Paul Estel Rodecap, formerly of Mora, died from COVID-19 on Thursday, Feb. 11, 2021, at the Cambridge Medical Center. He was an active 95-year-old until contracting the virus.

He was born to John and Minnie (Shaffer) Rodecap on Aug. 23, 1925, at home in Cumberland, Maryland, where he also spent his childhood. After graduating in 1943 from Ft. Hill High School in Cumberland, he volunteered in the U.S. Army to serve his country during WWII. He was active in the European war effort for 20 months.

After the war, Paul attended Western Kentucky University School of Business in Bowling Green, Kentucky, under the G.I. bill. While attending school he met the love of his life, Evelyn J. Wilson, a resident of Bowling Green. They were united in marriage on Aug. 15, 1947. They were blessed with two children, Paula and Daniel.

After graduating in 1949 with a Bachelor of Science degree in commerce, he joined the education staff at Jackson Business University in Jackson, Michigan for two years.  He then secured a position with Goodyear Tire and Rubber in Akron, Ohio. Two years later he received a promotional transfer to the new Gaseous Diffusion Plant being built in Piketon, Ohio. Goodyear Atomic Corp. was chosen to be the operating contractor.  He was selected as a key member of the “start-up” team and remained with Goodyear for 11 years. During this time the Rodecaps lived in Chillicothe and Waverly, Ohio. In 1962 the family moved to his hometown where he served as comptroller for the city of Cumberland, population of 33,000.

In 1966 he began his long career in hospital finance, serving as vice president/director of finance in hospitals in Cumberland, Maryland; Cooperstown, New York; Chillicothe, Ohio; Oneonta, New York; Golden Valley, and ultimately, Mora.  During his hospital service he obtained “Fellow” status in the Health Care Financial Management Assn. With over 450 members he became one of only 13 with the title “Fellow.” He was subsequently presented the “William G. Follmer” merit award for outstanding service. Working in hospitals was a good fit for him because he loved people and he was a competent and compassionate leader.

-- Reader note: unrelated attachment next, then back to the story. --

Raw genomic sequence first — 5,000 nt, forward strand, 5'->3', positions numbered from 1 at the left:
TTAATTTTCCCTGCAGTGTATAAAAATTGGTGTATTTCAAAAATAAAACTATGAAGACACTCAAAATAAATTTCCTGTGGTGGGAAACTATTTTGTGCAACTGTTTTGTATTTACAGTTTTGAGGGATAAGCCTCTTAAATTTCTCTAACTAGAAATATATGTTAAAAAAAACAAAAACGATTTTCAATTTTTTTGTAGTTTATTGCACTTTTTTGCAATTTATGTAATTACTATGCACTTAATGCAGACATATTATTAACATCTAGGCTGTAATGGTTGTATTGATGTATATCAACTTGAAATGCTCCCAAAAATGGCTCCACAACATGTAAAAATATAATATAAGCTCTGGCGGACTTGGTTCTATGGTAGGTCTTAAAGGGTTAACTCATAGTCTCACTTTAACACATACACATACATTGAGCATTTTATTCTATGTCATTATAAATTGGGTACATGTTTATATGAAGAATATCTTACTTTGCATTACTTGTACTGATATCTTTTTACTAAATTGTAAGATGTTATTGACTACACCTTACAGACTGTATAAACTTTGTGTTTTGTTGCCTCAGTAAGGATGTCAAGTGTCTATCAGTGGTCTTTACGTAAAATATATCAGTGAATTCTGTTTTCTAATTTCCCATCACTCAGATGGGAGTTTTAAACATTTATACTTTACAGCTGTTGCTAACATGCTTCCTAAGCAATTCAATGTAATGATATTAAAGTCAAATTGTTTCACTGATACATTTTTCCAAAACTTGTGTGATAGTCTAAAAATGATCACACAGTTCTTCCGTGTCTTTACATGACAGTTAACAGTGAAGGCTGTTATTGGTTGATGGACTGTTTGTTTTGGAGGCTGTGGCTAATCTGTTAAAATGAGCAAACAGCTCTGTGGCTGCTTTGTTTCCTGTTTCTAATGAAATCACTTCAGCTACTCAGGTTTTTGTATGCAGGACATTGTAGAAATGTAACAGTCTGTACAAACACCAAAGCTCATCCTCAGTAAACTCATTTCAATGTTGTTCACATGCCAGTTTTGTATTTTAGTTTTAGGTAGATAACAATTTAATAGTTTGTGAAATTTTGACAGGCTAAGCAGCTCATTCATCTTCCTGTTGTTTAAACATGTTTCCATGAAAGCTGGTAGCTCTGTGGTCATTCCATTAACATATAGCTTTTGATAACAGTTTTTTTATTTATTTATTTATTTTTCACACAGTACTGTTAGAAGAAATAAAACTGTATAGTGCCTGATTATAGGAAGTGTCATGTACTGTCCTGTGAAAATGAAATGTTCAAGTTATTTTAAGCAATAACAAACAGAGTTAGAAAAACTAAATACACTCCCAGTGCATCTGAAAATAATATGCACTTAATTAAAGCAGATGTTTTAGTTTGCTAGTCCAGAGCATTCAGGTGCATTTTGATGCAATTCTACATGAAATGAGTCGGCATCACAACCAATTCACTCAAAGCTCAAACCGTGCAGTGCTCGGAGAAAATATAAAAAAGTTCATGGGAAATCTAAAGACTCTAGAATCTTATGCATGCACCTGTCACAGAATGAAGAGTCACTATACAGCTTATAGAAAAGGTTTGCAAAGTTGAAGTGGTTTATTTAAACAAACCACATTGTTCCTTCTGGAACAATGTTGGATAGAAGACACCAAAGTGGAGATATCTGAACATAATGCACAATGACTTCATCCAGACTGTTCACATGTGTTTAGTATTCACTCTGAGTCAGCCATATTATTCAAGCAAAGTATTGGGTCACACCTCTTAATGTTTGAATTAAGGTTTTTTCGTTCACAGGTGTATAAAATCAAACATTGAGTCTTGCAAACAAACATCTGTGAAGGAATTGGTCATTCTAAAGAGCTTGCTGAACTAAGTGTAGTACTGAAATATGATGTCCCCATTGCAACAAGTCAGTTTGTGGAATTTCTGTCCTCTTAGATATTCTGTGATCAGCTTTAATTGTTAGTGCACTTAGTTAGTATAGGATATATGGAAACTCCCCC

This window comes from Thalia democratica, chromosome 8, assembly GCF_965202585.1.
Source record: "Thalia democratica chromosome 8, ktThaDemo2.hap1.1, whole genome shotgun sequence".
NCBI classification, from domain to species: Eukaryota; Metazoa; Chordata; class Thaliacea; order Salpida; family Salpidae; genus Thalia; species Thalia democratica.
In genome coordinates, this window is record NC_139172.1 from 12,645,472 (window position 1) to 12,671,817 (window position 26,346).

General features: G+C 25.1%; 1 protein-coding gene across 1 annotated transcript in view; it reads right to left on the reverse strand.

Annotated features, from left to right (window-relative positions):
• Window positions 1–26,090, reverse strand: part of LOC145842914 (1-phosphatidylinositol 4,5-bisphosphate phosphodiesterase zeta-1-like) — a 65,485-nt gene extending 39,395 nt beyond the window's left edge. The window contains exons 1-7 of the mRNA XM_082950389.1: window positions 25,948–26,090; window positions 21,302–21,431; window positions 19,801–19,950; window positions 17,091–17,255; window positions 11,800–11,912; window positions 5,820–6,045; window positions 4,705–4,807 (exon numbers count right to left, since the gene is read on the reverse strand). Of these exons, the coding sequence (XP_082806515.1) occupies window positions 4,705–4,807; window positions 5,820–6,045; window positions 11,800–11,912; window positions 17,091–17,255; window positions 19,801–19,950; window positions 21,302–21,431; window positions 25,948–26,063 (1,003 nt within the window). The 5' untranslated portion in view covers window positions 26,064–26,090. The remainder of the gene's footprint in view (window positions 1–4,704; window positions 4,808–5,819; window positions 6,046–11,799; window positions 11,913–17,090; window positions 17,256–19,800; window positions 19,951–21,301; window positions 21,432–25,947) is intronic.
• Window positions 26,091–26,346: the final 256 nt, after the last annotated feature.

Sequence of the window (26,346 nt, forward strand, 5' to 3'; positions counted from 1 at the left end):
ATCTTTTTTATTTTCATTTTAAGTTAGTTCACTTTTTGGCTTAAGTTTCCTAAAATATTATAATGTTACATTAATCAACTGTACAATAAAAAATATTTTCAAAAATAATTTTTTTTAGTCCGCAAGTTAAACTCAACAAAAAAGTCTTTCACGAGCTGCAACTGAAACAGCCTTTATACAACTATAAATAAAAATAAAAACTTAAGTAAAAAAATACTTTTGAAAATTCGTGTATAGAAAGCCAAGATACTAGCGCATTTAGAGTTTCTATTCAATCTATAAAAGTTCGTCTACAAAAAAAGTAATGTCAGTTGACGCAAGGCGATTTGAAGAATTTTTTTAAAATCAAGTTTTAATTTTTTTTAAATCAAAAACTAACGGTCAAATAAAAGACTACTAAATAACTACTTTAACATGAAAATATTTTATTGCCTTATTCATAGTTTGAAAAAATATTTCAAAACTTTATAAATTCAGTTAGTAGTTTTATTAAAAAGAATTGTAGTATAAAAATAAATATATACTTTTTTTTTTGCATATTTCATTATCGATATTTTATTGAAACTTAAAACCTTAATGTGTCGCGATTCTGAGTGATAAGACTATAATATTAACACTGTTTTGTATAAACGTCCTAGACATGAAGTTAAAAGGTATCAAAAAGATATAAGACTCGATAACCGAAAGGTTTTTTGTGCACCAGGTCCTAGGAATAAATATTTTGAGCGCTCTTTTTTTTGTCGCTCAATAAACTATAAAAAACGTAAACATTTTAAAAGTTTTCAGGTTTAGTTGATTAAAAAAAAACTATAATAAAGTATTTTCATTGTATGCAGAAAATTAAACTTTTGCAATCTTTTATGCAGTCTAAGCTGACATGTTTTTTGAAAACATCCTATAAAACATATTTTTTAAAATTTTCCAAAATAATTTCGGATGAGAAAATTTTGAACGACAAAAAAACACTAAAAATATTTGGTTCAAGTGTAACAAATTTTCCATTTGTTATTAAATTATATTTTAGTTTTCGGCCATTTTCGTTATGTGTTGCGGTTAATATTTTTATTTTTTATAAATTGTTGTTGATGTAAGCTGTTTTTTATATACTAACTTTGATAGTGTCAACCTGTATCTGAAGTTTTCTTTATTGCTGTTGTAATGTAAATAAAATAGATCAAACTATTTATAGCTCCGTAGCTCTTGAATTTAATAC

Living in Mora allowed him and his wife to be close to their four grandchildren. They loved going to all of their school events, athletic games, dance recitals and theater productions. While in Mora the Rodecaps were active in the Mora United Methodist Church, singing on the Praise Team and serving on many church committees. He also served as a volunteer for the Mora Food Pantry and Meals on Wheels. He was a charter member of the Mora Dollars for Scholars, board member of Living Solutions (Vasa House), member of Seven County Senior Federation and American Legion Post No. 201.

Like many other “hardy” Minnesotans he and his wife moved to sunny south Florida after he retired from Kanabec Hospital, only to return a few years later due to health concerns.

After his wife’s death in 2010 he made a new friend with whom he traveled and enjoyed many cultural and athletic activities for more than eight years. During that time he lived in White Bear Lake, where he was a devout member of the White Bear United Methodist Church and a tenor with the Silver Harmony Singers. He moved to GracePointe Crossing in Cambridge last fall.

During his younger years, he enjoyed square dancing, softball, bowling and golf. He also loved fishing, playing cards and reading. He was also an avid sports fan, especially baseball. He even watched this year’s Super Bowl from his ICU hospital bed. He remained active in his mature years, even traveling to visit his grandchildren in Texas and Costa Rica when he was 94 years old.

He loved his wonderful wife, Evelyn “Evie” of 63 years and considered her his best friend. Without her support and love he felt he would have been nothing.  He also loved the Lord, his children, grandchildren, exchange students and nieces and nephews. He adored his great-grandchildren. He was a very special man, kind and thoughtful. He was loved and respected by all who knew him. He will be truly missed.

He survived World War II, 31 years after a quintuple heart bypass surgery, three cancers, two car crashes and “countless years of Minnesota sports futility.”  In the end it was COVID-19 that took him home. To honor Paul the family requests that everyone wear proper masks, social distance and get vaccinated. Paul said at the end, “This is a terrible disease and I don’t want anyone else to get it.”

He was preceded in death by his parents; wife, Evelyn; brother, Raymond Rodecap; and sister, Arlean Sansom.

He is survived by his children, Paula Vanecek (Victor) of Mora and Daniel Rodecap of Rush City; grandchildren, Aaron Vanecek (Rebeca) of Turrialba, Costa Rica, Andrew Vanecek (Madeleine) of Varnamo, Sweden, Valerie Cavanagh (Daniel) of Arlington, Texas, Alicia Jones of Alaska; great-grandchildren, Nevaeh Becker, Parker, Ava and Ella Jones, Calvin, Josephine and Eleanor Cavanagh, Mackenzie and Veikko Vanecek and Saga and Vilgot Vanecek.

Memorials are preferred to Mora Dollars for Scholars or Mora United Methodist Church Permanent Memorial Fund.   

No funeral will be held at this time due to the pandemic. Military Honors were provided by the Mora American Legion Post 201. Burial was in the Oakwood Cemetery in Mora. Arrangements are by the Akkerman Ingebrand Funeral Home of Mora. Condolences may be posted at

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